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Wednesday's papers: Can Finland afford a shorter working week?

The PM's idea to shorten working hours makes waves while parents no longer need a Covid test for every sniffle.

Kuvassa on lapsi, joka käyttää kasvomaskia.
The THL says kids can now return to school or daycare after one symptom-free day at home. Image: Heikki Saukkomaa / Lehtikuva

Business lobby-backed research institute ETLA has taken aim at Prime Minister Sanna Marin’s aspiration to shorten working hours in Finland--a vision which aims for less work but same pay, according to business magazine Talouselämä.

ETLA said shorter working hours would drive up prices, cause bankruptcies and hike up taxes.

"This sounds like utopia, but as it's coming from the prime minister with plans to establish a working group, it's really frightening and reckless and would destroy the Finnish economy if pushed through," ETLA’s managing director, Aki Kangasharju, told TE.

But the Labour Institute for Economic Research took a different approach, saying Marin’s ideas were realistic.

"The wealthier societies become, the more people value their time," Elina Pylkkänen who heads the institute said, adding that already now some people only put in the time they feel they need to.

At the start of this year, Marin made international headlines when news outlets suggested she wanted to introduce a four-day work week. The government promptly issued a statement saying these ideas were not part of the cabinet's agenda.

THL: Sniffly kids OK, after all

The Institute for Health and Welfare (THL) has relaxed guidelines urging that parents get Covid tests for children exhibiting symptoms of upper respiratory infection, according to Swedish-language daily Hufvudstadsbladet.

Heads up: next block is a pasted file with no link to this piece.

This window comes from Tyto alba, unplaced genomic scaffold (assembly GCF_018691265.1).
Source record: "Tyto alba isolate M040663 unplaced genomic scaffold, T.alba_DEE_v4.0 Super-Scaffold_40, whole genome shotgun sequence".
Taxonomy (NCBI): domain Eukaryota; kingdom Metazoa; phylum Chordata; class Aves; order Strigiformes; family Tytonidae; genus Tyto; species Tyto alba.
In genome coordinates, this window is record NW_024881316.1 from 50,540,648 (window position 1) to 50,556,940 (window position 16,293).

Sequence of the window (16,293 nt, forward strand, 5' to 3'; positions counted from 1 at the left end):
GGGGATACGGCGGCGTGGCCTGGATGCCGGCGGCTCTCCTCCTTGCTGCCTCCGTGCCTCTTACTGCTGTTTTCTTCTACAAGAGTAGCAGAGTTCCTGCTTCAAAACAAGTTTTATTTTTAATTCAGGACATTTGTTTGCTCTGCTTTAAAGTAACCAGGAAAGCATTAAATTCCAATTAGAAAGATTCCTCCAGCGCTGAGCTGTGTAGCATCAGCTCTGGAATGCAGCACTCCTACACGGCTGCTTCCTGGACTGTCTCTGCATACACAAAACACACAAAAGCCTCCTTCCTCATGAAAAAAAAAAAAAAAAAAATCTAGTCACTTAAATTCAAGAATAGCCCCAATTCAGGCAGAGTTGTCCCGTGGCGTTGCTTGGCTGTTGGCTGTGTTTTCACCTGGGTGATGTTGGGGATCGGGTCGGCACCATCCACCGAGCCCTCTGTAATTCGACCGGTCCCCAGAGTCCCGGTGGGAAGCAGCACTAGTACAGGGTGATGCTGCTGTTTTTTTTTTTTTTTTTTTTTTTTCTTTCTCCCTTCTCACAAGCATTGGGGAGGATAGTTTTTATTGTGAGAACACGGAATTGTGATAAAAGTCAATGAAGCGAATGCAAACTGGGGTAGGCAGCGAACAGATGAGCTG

Many parents have found themselves in a tough predicament over the past few weeks as daycare centres have sent children home at the first signs of a runny nose while the testing system has been severely backlogged.

THL said that while kids should stay home when they’re under the weather, they don’t need to get tested unless their parents believe there’s a realistic chance they could have caught the virus. Schools cannot demand parents produce paperwork proving negative test results, according to the paper.

Airport issued outdated quarantine info

Helsinki Airport is facing criticism for issuing outdated quarantine guidelines that last week still said travellers could return straight to work, according to Helsingin Sanomat’s top story on Wednesday.

Since health agency THL tightened voluntary quarantine guidelines on 8 August, people arriving in Finland from most countries in the world are not supposed to go to work, school, daycare, hobbies or use public transport for 14 days.

HS wrote that sluggish inter-agency communication and poor monitoring could lead to travellers once again spreading
coronavirus in Finland.

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